Problems like this are easy to solve, the FAQ covers almost all of them, but if nobody reads it, the App Store reviews includes complains about iCab that are just stupid. I’m now opening a new page once with each update that tells the user to look in the FAQ or contact me when there are any problems. But this still doesn’t help. And the users are hurting themselves if they only write bad reviews, because nobody can answer to these reviews so their problem is never solved.

This is the only negative experience.

Patting: Can you give us a number on how many users registered their versions of iCab over the years to support development?

Clauss: Sorry, but I didn’t create any statistics for the Mac version of iCab over the years. But the iOS version of iCab did definitely outnumber the Mac version several times, though it is available only for a few years.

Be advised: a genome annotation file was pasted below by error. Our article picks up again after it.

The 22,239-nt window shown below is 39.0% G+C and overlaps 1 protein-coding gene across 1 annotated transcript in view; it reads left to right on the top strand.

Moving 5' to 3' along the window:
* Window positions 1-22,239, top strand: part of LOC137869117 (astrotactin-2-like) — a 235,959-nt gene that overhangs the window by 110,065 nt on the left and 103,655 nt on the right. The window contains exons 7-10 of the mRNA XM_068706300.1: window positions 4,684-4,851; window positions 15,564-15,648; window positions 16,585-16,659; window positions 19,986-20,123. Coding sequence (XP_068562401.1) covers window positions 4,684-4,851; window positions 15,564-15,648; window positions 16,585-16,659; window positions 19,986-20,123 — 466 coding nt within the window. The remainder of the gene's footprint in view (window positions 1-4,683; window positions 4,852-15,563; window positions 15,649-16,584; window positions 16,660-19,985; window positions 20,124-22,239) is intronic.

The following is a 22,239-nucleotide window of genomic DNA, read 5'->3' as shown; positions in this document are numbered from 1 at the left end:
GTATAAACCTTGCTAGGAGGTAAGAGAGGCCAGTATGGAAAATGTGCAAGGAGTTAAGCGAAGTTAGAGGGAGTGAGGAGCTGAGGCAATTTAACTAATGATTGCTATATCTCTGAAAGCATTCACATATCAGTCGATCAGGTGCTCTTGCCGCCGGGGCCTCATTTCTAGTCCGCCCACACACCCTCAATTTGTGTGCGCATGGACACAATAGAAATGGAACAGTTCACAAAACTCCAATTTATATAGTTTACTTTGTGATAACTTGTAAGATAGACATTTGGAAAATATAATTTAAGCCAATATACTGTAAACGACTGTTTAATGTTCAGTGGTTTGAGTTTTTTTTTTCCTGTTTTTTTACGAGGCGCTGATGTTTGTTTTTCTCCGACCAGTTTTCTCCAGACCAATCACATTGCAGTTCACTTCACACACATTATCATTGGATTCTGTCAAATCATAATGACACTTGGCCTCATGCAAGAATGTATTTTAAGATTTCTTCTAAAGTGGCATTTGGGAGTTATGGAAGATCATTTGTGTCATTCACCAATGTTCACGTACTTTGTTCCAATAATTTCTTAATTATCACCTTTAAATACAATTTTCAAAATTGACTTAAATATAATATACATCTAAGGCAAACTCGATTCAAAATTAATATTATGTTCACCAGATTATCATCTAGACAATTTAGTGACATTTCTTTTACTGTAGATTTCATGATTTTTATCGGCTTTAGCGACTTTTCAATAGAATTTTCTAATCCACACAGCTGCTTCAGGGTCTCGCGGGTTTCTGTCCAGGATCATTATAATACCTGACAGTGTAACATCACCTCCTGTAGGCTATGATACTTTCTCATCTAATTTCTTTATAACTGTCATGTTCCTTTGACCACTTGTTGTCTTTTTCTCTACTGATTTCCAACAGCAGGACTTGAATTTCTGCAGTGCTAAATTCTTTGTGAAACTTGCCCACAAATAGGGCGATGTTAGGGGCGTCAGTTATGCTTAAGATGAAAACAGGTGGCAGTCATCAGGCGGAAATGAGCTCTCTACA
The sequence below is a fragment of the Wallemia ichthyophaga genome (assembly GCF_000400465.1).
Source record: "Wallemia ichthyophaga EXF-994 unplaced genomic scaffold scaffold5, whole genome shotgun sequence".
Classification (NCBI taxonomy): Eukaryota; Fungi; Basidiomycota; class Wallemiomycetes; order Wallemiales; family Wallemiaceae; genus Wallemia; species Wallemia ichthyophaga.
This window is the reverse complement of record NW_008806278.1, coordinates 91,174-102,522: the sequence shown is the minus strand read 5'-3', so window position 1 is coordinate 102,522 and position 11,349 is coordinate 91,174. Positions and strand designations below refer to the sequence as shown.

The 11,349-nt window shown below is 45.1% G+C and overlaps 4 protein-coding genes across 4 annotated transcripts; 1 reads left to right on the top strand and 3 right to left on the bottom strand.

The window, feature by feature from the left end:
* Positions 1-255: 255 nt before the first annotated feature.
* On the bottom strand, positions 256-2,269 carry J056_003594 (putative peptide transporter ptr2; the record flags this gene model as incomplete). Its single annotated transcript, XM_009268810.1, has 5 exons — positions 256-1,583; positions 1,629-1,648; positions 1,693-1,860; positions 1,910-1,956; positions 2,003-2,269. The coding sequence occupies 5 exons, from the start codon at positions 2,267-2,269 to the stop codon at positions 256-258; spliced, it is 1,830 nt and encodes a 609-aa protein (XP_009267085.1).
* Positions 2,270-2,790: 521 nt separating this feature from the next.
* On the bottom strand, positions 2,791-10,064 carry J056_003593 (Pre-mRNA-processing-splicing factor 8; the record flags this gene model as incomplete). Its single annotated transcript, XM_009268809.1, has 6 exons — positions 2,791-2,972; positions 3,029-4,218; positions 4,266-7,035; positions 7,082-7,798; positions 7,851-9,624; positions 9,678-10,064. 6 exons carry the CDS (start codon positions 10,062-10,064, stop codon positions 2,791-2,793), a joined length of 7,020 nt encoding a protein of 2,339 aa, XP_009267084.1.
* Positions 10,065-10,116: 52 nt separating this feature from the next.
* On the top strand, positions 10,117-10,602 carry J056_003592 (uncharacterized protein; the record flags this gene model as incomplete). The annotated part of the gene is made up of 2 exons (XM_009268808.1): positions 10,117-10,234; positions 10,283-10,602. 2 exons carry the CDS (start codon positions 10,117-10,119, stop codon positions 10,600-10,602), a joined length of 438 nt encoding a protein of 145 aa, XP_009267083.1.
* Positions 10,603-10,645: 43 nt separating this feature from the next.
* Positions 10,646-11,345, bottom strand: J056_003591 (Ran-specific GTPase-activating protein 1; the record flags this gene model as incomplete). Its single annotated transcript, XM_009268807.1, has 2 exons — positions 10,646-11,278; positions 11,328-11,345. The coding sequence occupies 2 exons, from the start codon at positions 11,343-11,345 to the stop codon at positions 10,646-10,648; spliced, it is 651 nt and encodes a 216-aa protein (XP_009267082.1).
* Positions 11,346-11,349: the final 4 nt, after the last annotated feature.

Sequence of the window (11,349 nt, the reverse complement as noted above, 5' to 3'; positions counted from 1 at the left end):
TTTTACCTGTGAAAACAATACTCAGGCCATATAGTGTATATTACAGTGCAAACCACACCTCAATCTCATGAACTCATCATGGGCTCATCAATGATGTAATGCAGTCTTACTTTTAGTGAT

Patting: Really? And how is that number of registrations developing in general?

Clauss: iCab Mobile for the iOS is now my app with the largest user base, still growing. The introduction of the iPad had the biggest impact in the number of copies of iCab Mobile that were sold.

Is Shareware Dead?

Patting: Lots has been written about the death of the classic shareware model. Basically, every year you read the occasional “now it’s over” article. The classic shareware business model just died another time when the App Store was introduced. Do you think the classic shareware business model has a future?

Clauss: Yes, I think so. Of course other models will take over large parts of the market, like the Mac App Store, but because Apple is very restrictive in the App Store, many apps cannot be distributed through the App Store, so the classic distribution remains important.